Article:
Enjoying a popularity unheard of for most poets, Billy Collins has had a remarkable late-life surge, aided by NPR exposure and his 2001 and 2002 appointments as the U.S. poet laureate. His style is engaging, conversational, funny, and surprising.
In 1985, the humorist Calvin Trillin suggested that Robert Penn Warren would never have been named Poet Laureate if he'd been known as plain Bob Warren. Trillin might be surprised at the 2002 appointment of Billy Collins -- whose laid-back name suits his open-collar-and-blue-jeans appearance, as well as his unpretentious writing style -- to a second term as U.S. Poet Laureate.
But then, Collins himself might be a little surprised. Like most poets, he toiled in obscurity for years, snowed under by rejections from small literary journals. As recently as 1997, he couldn't interest a commercial publisher in his fifth book of poems, Picnic, Lightning. But word of mouth and Collins' appearances on National Public Radio helped push sales of the book, published by the University of Pittsburgh Press, far beyond the usual figures for a volume of poetry from a university press. A previous book was reissued, Random House signed him up for a three-book deal, and Collins was on his way to fame and comparative fortune.
Why is Collins so popular now? One term often applied to his work is "accessible," though he prefers the term "hospitable." "I think accessible just means that the reader can walk into the poem without difficulty," he explained to Elizabeth Farnsworth on the PBS NewsHour. Collins is also very funny -- and that, too, is inviting. For Collins, anything from the barking of a neighbor's dog to the egg-salad stain on a copy of The Catcher in the Rye can be a fit subject for a poem.
But Collins sees accessibility and humor as means to an end. The purpose of a poem, he believes, is to take the reader on an imaginative journey. "Poetry is my cheap means of transportation," he told a New York Times interviewer. "By the end of the poem the reader should be in a different place from where he started. I would like him to be slightly disoriented at the end, like I drove him outside of town at night and dropped him off in a cornfield."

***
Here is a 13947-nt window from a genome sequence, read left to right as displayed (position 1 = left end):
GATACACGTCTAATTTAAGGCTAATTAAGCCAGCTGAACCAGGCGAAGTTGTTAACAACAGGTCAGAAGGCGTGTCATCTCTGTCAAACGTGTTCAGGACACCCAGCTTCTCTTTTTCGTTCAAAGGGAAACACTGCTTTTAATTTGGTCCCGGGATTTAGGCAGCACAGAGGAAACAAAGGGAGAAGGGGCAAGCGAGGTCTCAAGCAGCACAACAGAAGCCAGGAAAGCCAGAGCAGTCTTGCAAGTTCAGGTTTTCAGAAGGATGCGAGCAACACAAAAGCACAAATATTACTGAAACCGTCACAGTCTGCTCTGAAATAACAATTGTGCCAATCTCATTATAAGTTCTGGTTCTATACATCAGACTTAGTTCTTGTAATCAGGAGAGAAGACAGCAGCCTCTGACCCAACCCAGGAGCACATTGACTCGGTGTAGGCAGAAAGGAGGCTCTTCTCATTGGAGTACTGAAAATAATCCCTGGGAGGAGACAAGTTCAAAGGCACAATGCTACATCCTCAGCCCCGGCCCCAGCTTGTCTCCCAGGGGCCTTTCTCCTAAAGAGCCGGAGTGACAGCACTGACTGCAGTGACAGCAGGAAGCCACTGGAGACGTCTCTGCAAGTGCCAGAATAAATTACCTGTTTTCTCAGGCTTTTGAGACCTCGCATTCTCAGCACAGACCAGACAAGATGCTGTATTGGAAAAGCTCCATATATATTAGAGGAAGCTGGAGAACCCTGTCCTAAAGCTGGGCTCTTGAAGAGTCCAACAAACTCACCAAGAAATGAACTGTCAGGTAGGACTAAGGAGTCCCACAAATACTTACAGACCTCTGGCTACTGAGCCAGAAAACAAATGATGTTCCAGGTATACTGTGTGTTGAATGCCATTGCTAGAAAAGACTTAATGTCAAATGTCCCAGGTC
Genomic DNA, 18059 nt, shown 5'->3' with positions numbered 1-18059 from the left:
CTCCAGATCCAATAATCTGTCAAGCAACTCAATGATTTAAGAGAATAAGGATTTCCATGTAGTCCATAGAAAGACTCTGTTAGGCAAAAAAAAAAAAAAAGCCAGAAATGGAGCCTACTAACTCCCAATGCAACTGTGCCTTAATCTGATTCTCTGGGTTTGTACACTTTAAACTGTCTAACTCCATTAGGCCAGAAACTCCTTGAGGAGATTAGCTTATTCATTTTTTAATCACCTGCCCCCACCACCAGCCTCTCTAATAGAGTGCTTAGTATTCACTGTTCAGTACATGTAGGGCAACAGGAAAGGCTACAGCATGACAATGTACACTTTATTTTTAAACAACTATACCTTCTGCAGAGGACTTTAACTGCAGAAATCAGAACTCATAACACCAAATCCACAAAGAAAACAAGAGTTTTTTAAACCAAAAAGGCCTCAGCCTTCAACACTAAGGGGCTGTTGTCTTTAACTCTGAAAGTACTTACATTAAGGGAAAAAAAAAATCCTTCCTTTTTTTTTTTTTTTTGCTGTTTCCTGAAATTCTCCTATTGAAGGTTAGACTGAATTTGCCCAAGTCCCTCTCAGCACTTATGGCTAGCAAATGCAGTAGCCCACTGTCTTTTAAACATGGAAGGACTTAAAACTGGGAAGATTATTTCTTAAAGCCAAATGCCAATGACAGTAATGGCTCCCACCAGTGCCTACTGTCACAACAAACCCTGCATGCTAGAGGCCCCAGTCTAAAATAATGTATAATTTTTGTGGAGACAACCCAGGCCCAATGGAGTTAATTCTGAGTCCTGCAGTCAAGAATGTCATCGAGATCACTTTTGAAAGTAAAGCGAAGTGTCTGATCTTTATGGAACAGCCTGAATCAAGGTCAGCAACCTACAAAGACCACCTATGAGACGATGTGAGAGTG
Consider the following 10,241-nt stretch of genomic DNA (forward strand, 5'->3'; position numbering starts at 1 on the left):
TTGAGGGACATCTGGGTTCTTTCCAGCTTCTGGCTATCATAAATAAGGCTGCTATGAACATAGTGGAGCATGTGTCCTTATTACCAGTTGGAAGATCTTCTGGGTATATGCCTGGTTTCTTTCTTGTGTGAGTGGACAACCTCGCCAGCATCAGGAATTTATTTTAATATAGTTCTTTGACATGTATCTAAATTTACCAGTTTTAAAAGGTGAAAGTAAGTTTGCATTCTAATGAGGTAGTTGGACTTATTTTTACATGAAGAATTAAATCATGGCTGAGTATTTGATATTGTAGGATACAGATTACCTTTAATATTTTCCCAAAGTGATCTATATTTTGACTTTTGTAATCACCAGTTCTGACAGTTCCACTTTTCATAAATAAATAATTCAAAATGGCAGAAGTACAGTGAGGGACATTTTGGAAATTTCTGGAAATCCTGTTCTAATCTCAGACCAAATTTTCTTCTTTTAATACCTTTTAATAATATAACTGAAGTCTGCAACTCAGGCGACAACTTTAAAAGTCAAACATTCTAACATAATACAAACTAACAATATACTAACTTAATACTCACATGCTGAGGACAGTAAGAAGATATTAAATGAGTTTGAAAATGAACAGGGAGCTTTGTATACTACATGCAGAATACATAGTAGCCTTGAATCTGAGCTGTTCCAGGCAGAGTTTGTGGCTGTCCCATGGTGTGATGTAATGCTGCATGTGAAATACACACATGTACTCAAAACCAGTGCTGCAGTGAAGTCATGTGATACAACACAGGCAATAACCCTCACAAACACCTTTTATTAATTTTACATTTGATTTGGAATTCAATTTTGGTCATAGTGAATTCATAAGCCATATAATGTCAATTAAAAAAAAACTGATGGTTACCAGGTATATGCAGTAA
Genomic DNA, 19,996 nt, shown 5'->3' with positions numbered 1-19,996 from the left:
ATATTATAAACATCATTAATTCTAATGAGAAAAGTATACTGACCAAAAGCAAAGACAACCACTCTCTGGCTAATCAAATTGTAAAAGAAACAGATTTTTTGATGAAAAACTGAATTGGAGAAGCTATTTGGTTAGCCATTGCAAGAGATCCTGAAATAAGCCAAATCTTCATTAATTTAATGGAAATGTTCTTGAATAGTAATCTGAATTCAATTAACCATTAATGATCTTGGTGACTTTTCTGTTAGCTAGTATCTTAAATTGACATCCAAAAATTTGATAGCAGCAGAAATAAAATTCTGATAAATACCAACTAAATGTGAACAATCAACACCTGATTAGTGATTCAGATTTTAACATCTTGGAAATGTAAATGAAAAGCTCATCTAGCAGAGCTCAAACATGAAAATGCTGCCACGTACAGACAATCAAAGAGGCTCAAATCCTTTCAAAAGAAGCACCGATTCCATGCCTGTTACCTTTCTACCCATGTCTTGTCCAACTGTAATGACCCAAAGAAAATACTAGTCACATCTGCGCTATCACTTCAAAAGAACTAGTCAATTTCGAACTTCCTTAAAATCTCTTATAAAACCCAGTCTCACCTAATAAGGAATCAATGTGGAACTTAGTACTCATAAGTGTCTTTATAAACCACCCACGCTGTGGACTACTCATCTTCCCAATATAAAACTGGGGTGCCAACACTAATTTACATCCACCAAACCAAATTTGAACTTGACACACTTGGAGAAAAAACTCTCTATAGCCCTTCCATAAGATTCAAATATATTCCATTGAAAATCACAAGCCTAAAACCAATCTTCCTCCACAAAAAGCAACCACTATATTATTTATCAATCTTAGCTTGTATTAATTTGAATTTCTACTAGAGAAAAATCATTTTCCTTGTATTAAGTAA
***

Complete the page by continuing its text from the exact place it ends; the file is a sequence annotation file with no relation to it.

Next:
Critics have sometimes charged that Collins' language is too prosaic, his middle-class milieu too smugly comfortable. But many of his contemporaries, including John Updike, Gerald Stern and Edward Hirsch, have admired his originality, wit and intelligence. As Richard Howard put it: "Mr. Collins is funny without being silly, moving without being silly, and brainy without being silly. If only he were silly, we should know how to 'place' him. But he is merely -- merely! -- funny, moving, brainy. That will have to do."
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Collins grew up in Jackson Heights, Queens, where his electrician father sometimes brought home issues of Poetry magazine from an office on Wall Street. "He wanted me to go to Harvard Business School," Collins said in a Hope magazine interview. "If he had known the effect of those magazines, he probably would have burned them."
As Poet Laureate, Collins launched a well-received program called Poetry 180, which encourages high schools to read a contemporary poem together each day, preferably by having a student, teacher or staff member read the poem aloud.
Collins is a professor of English at Lehman College of the City University of New York. He lives in Somers, N.Y.